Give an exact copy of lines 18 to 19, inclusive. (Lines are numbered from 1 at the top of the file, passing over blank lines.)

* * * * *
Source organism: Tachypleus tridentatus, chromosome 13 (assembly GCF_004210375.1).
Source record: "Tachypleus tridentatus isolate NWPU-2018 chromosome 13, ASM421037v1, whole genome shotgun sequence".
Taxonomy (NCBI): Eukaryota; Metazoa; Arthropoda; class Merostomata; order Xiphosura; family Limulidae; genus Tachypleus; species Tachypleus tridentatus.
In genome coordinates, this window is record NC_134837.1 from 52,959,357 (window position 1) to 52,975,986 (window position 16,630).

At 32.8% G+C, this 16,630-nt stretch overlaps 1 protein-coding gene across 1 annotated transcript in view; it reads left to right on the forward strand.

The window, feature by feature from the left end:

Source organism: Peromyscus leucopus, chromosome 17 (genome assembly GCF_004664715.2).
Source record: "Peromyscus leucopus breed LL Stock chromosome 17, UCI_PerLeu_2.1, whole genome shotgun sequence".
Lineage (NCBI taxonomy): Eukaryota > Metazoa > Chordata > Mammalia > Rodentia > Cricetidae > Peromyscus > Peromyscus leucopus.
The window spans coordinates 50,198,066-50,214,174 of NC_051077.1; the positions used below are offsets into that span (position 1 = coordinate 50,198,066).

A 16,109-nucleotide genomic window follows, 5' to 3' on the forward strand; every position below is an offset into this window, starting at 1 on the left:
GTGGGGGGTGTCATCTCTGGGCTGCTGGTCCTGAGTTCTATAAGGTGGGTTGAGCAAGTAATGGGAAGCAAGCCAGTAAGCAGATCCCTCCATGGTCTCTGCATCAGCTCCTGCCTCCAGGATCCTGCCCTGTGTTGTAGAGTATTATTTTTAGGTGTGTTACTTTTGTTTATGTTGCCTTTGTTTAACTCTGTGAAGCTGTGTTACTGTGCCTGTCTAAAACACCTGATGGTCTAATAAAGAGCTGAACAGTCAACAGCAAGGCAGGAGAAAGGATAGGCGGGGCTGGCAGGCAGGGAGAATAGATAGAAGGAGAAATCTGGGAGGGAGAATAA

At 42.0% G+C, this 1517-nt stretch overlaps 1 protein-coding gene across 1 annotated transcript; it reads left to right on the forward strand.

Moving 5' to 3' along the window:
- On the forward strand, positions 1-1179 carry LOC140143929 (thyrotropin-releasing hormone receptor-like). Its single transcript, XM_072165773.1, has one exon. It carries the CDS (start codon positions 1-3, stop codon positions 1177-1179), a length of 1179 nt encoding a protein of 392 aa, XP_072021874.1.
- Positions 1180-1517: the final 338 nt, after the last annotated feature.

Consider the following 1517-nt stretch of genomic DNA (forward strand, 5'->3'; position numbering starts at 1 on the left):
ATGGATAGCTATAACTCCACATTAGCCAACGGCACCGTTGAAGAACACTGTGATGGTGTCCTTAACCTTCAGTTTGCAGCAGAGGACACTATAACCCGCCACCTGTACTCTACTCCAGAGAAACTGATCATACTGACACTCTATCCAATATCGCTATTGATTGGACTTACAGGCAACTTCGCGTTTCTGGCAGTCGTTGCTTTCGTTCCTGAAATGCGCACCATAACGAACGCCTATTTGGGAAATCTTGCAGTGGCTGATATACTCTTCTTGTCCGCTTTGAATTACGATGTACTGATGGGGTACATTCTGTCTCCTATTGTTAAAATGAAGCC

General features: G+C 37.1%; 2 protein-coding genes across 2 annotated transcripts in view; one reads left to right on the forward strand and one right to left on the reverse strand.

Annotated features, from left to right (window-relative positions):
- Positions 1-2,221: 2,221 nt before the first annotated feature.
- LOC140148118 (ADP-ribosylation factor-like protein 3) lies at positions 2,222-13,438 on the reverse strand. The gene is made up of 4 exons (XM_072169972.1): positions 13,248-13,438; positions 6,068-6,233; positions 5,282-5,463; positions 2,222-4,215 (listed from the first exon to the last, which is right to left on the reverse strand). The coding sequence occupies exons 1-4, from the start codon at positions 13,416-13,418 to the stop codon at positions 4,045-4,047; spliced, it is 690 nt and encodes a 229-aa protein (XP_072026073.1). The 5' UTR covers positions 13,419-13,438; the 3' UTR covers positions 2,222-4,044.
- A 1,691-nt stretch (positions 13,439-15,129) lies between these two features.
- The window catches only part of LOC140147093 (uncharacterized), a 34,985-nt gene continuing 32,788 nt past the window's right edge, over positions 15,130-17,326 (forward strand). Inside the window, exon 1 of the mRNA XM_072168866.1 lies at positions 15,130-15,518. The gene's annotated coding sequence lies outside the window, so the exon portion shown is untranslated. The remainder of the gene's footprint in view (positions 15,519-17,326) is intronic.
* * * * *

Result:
ATGGATAGCTATAACTCCACATTAGCCAACGGCACCGTTGAAGAACACTGTGATGGTGTCCTTAACCTTCAGTTTGCAGCAGAGGACACTATAACCCGCCACCTGTACTCTACTCCAGAGAAACTGATCATACTGACACTCTATCCAATATCGCTATTGATTGGACTTACAGGCAACTTCGCGTTTCTGGCAGTCGTTGCTTTCGTTCCTGAAATGCGCACCATAACGAACGCCTATTTGGGAAATCTTGCAGTGGCTGATATACTCTTCTTGTCCGCTTTGAATTACGATGTACTGATGGGGTACATTCTGTCTCCTATTGTTAAAATGAAGCC

General features: G+C 37.1%; 2 protein-coding genes across 2 annotated transcripts in view; one reads left to right on the forward strand and one right to left on the reverse strand.